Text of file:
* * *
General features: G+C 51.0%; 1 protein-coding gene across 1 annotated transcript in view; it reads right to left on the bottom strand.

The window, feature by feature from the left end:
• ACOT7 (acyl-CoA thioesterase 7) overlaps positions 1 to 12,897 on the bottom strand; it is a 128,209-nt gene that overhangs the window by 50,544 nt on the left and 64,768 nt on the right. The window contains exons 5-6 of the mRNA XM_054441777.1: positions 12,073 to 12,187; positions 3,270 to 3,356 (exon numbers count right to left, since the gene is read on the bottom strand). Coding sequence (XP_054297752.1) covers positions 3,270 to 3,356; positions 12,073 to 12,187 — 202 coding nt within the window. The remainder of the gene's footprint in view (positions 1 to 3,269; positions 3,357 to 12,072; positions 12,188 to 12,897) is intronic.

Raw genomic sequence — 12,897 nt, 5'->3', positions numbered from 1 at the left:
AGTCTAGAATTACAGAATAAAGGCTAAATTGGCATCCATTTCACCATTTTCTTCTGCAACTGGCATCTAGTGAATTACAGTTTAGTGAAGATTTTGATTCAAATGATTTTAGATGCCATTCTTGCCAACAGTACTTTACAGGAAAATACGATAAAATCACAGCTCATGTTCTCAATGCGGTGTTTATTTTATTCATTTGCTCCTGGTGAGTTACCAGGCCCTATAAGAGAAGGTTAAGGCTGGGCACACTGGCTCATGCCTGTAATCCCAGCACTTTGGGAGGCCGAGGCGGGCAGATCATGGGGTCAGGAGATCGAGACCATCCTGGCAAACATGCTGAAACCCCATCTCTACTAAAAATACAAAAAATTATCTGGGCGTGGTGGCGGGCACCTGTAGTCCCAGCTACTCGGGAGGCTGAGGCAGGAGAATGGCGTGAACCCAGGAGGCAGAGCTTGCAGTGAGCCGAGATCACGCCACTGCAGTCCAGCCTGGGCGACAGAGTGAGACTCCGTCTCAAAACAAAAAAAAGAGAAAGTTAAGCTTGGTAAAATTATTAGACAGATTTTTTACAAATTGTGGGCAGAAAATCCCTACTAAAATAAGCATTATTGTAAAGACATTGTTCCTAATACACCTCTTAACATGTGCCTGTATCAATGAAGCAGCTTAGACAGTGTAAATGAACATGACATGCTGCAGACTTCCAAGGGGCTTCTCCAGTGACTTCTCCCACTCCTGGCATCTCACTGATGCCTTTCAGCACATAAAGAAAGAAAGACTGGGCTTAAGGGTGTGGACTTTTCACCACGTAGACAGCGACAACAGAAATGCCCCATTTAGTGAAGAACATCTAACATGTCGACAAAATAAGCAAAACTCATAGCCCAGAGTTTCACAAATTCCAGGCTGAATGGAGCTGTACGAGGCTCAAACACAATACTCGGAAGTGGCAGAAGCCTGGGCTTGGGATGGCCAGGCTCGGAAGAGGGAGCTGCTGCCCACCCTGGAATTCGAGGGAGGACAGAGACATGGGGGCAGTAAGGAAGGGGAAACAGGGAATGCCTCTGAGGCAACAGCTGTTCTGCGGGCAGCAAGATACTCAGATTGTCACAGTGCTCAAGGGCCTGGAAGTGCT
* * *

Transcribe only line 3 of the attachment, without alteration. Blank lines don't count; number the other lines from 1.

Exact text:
• ACOT7 (acyl-CoA thioesterase 7) overlaps positions 1 to 12,897 on the bottom strand; it is a 128,209-nt gene that overhangs the window by 50,544 nt on the left and 64,768 nt on the right. The window contains exons 5-6 of the mRNA XM_054441777.1: positions 12,073 to 12,187; positions 3,270 to 3,356 (exon numbers count right to left, since the gene is read on the bottom strand). Coding sequence (XP_054297752.1) covers positions 3,270 to 3,356; positions 12,073 to 12,187 — 202 coding nt within the window. The remainder of the gene's footprint in view (positions 1 to 3,269; positions 3,357 to 12,072; positions 12,188 to 12,897) is intronic.